Bill of responsibilities

Edit: final phase 2 wording:

General responsibilities of a citizen

All adult citizens of the United Kingdom of Great Britain and Northern Ireland shall have the following general responsibilities under the Constitution:

-       To uphold the values of the Constitution.

-       To have regard to the rights of others enshrined within the Constitution.

-       Adhere to the law of the land.

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Well the theme is rights and duties! 

Basically, in addition to a bill of rights codifying a citizen's expectation of the state, we should also have a bill of responsibilities. These needn't be long or onerous, but set out a list of things that an adult is expected to do as a citizen:

  • Uphold the values of the Constitution 
  • Adhere to the law of the land
  • Respect the rights of others enshrined within the Constitution 

Edit 2 Apr: I previously included "Vote in elections" (see thread on compulsory voting) as a bullet. However, to test reception, I've amended this bullet as comments below seem to indicate a general discomfort with this.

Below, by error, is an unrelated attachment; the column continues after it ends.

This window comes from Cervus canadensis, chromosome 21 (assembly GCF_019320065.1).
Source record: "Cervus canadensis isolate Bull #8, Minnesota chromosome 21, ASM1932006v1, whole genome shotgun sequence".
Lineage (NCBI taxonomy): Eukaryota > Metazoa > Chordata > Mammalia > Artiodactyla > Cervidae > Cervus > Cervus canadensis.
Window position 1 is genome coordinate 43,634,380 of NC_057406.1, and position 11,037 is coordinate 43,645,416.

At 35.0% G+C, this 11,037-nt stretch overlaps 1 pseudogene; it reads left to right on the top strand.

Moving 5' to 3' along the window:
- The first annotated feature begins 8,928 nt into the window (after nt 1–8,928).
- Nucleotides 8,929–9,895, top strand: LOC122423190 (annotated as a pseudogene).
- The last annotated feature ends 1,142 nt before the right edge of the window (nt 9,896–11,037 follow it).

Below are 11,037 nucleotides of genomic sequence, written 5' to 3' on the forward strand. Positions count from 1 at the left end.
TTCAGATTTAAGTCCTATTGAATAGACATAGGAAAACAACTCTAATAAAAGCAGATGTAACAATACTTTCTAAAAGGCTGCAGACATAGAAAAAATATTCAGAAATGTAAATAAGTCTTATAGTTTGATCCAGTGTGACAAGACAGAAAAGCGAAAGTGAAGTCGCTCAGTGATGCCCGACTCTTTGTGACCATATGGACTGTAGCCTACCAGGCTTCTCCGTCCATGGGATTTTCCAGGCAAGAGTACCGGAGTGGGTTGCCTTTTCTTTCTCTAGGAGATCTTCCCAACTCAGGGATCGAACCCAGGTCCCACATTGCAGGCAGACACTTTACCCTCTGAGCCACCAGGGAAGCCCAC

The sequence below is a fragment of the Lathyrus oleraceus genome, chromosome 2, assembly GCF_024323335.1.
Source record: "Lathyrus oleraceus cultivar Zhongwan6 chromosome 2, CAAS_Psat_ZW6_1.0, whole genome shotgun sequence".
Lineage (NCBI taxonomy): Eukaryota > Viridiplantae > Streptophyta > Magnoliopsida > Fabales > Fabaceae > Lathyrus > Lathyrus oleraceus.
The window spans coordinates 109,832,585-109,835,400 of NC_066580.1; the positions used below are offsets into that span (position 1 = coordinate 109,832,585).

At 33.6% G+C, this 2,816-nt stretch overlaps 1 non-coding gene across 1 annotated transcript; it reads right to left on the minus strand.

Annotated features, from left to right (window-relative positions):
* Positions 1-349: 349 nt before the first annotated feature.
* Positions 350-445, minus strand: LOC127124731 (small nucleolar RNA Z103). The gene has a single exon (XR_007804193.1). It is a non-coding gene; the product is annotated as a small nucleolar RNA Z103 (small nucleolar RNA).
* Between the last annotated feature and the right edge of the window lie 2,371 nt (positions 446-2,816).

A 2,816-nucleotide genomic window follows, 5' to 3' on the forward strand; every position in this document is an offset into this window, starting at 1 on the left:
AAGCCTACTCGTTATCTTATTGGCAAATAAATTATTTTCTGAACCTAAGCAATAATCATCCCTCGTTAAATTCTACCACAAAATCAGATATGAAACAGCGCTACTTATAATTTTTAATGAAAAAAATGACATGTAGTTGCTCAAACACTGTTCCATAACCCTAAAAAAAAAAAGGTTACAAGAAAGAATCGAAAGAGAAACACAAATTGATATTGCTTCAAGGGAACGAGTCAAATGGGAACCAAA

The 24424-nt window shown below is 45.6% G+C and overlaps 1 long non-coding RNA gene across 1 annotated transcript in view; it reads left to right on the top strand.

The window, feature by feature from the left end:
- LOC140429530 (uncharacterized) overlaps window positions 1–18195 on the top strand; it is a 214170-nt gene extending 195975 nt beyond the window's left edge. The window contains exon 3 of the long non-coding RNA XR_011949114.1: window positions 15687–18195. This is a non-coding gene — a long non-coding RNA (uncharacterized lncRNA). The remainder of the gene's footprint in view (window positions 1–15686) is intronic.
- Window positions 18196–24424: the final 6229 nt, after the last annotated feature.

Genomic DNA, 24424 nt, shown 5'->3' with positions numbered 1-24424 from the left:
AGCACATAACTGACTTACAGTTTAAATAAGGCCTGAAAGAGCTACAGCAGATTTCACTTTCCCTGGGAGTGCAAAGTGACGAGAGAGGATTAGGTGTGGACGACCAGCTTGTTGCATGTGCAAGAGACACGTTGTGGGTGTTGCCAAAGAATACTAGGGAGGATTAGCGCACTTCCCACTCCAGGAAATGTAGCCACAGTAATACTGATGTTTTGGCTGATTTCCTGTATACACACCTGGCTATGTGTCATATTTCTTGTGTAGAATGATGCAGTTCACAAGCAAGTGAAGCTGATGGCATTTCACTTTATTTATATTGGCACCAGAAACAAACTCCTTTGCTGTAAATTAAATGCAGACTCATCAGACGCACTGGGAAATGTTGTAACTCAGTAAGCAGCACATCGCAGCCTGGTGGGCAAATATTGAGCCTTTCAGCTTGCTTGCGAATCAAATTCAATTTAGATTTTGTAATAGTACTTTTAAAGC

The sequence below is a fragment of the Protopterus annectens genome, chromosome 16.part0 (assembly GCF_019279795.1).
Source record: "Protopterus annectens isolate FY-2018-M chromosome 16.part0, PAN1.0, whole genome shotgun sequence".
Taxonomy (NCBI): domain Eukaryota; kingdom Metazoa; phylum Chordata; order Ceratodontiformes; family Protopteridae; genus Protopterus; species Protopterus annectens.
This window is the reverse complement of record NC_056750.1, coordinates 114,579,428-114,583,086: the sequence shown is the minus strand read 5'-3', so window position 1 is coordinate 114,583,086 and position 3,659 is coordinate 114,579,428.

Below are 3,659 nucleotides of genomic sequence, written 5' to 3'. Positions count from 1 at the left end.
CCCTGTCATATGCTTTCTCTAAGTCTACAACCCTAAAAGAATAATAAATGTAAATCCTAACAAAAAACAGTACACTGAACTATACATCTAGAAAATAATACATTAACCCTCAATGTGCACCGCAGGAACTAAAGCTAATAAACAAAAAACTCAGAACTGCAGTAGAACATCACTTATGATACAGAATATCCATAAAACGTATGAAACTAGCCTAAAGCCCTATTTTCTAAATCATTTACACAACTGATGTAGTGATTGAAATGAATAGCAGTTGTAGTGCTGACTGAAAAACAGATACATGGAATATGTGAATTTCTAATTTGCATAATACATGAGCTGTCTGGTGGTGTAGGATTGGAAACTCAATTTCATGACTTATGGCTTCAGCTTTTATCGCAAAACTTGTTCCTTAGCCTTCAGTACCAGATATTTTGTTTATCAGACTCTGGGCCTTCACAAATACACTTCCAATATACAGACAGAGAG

I would strongly resist any responsibilities which impinge on an individual's general freedom to act according to their free will within the law of the land. Prescriptions on behaviour (attendance at school, work if one is able) should be statutory rather than constitutional. 

edited on Apr 18, 2015 by Daniel Gaunt

Daniel Gaunt Apr 9, 2015

General responsibilities of a citizen

All adult citizens of the United Kingdom of Great Britain and Northern Ireland shall have the following general responsibilities under the Constitution:

-       To uphold the values of the Constitution.

-       To have regard to the rights of others enshrined within the Constitution.

-       Adhere to the law of the land.

 

Note: I've deliberately used 'Uphold the values of...' rather than 'Respect...'. One of the values will be general freedom of speech, which would necessarily allow anyone to argue against, insult or ridicule the Constitution or any part of it. This prevents any implication that to do so would be wrong or actionable in any way. 

For point 2, I've again avoided respect in favour of 'have regard to...', recognising that people will generally act in the furtherance of their own rights rather than those of others which 'respect' might be seen to imply. 

Daniel Gaunt Apr 18, 2015

No further comments, so will stick with the latest version of the wording.

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